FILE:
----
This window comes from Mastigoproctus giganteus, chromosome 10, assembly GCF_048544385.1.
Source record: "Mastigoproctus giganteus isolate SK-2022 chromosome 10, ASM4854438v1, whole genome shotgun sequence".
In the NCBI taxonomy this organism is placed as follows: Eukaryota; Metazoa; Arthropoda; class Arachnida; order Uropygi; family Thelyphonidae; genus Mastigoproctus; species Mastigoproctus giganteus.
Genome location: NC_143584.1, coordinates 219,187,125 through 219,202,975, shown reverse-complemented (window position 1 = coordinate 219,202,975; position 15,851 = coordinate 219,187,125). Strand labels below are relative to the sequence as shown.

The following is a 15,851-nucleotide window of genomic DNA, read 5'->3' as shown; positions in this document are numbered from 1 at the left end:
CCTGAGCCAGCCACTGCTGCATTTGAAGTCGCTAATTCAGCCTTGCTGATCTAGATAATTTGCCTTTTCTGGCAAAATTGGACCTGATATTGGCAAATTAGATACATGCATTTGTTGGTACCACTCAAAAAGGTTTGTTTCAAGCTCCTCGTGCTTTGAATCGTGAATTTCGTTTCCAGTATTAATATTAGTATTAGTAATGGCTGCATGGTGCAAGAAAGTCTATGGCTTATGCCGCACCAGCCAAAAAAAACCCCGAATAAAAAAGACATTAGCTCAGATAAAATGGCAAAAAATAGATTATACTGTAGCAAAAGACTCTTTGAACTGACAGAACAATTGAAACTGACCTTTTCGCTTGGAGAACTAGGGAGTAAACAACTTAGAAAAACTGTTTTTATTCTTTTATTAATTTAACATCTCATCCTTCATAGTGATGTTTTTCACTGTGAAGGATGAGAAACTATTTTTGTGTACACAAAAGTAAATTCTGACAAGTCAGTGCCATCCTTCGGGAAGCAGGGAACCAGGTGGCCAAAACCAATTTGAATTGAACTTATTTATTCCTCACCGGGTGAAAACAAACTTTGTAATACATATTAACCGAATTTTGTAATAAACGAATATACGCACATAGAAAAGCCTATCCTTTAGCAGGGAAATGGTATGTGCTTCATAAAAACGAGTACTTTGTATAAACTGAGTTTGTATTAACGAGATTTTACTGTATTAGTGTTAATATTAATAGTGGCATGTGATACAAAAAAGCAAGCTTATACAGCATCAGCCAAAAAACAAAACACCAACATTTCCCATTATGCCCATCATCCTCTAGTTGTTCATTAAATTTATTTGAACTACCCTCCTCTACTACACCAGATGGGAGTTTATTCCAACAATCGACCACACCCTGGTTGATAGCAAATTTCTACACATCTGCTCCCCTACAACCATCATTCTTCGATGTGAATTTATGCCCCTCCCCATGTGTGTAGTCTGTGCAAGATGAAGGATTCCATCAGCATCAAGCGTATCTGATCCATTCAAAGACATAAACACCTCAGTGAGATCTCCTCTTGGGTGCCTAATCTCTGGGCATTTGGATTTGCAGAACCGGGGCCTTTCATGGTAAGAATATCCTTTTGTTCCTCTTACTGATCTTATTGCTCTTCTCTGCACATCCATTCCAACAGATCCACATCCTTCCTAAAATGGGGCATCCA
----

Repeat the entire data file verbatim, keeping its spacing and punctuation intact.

This window comes from Mastigoproctus giganteus, chromosome 10, assembly GCF_048544385.1.
Source record: "Mastigoproctus giganteus isolate SK-2022 chromosome 10, ASM4854438v1, whole genome shotgun sequence".
In the NCBI taxonomy this organism is placed as follows: Eukaryota; Metazoa; Arthropoda; class Arachnida; order Uropygi; family Thelyphonidae; genus Mastigoproctus; species Mastigoproctus giganteus.
Genome location: NC_143584.1, coordinates 219,187,125 through 219,202,975, shown reverse-complemented (window position 1 = coordinate 219,202,975; position 15,851 = coordinate 219,187,125). Strand labels below are relative to the sequence as shown.

The following is a 15,851-nucleotide window of genomic DNA, read 5'->3' as shown; positions in this document are numbered from 1 at the left end:
CCTGAGCCAGCCACTGCTGCATTTGAAGTCGCTAATTCAGCCTTGCTGATCTAGATAATTTGCCTTTTCTGGCAAAATTGGACCTGATATTGGCAAATTAGATACATGCATTTGTTGGTACCACTCAAAAAGGTTTGTTTCAAGCTCCTCGTGCTTTGAATCGTGAATTTCGTTTCCAGTATTAATATTAGTATTAGTAATGGCTGCATGGTGCAAGAAAGTCTATGGCTTATGCCGCACCAGCCAAAAAAAACCCCGAATAAAAAAGACATTAGCTCAGATAAAATGGCAAAAAATAGATTATACTGTAGCAAAAGACTCTTTGAACTGACAGAACAATTGAAACTGACCTTTTCGCTTGGAGAACTAGGGAGTAAACAACTTAGAAAAACTGTTTTTATTCTTTTATTAATTTAACATCTCATCCTTCATAGTGATGTTTTTCACTGTGAAGGATGAGAAACTATTTTTGTGTACACAAAAGTAAATTCTGACAAGTCAGTGCCATCCTTCGGGAAGCAGGGAACCAGGTGGCCAAAACCAATTTGAATTGAACTTATTTATTCCTCACCGGGTGAAAACAAACTTTGTAATACATATTAACCGAATTTTGTAATAAACGAATATACGCACATAGAAAAGCCTATCCTTTAGCAGGGAAATGGTATGTGCTTCATAAAAACGAGTACTTTGTATAAACTGAGTTTGTATTAACGAGATTTTACTGTATTAGTGTTAATATTAATAGTGGCATGTGATACAAAAAAGCAAGCTTATACAGCATCAGCCAAAAAACAAAACACCAACATTTCCCATTATGCCCATCATCCTCTAGTTGTTCATTAAATTTATTTGAACTACCCTCCTCTACTACACCAGATGGGAGTTTATTCCAACAATCGACCACACCCTGGTTGATAGCAAATTTCTACACATCTGCTCCCCTACAACCATCATTCTTCGATGTGAATTTATGCCCCTCCCCATGTGTGTAGTCTGTGCAAGATGAAGGATTCCATCAGCATCAAGCGTATCTGATCCATTCAAAGACATAAACACCTCAGTGAGATCTCCTCTTGGGTGCCTAATCTCTGGGCATTTGGATTTGCAGAACCGGGGCCTTTCATGGTAAGAATATCCTTTTGTTCCTCTTACTGATCTTATTGCTCTTCTCTGCACATCCATTCCAACAGATCCACATCCTTCCTAAAATGGGGCATCCA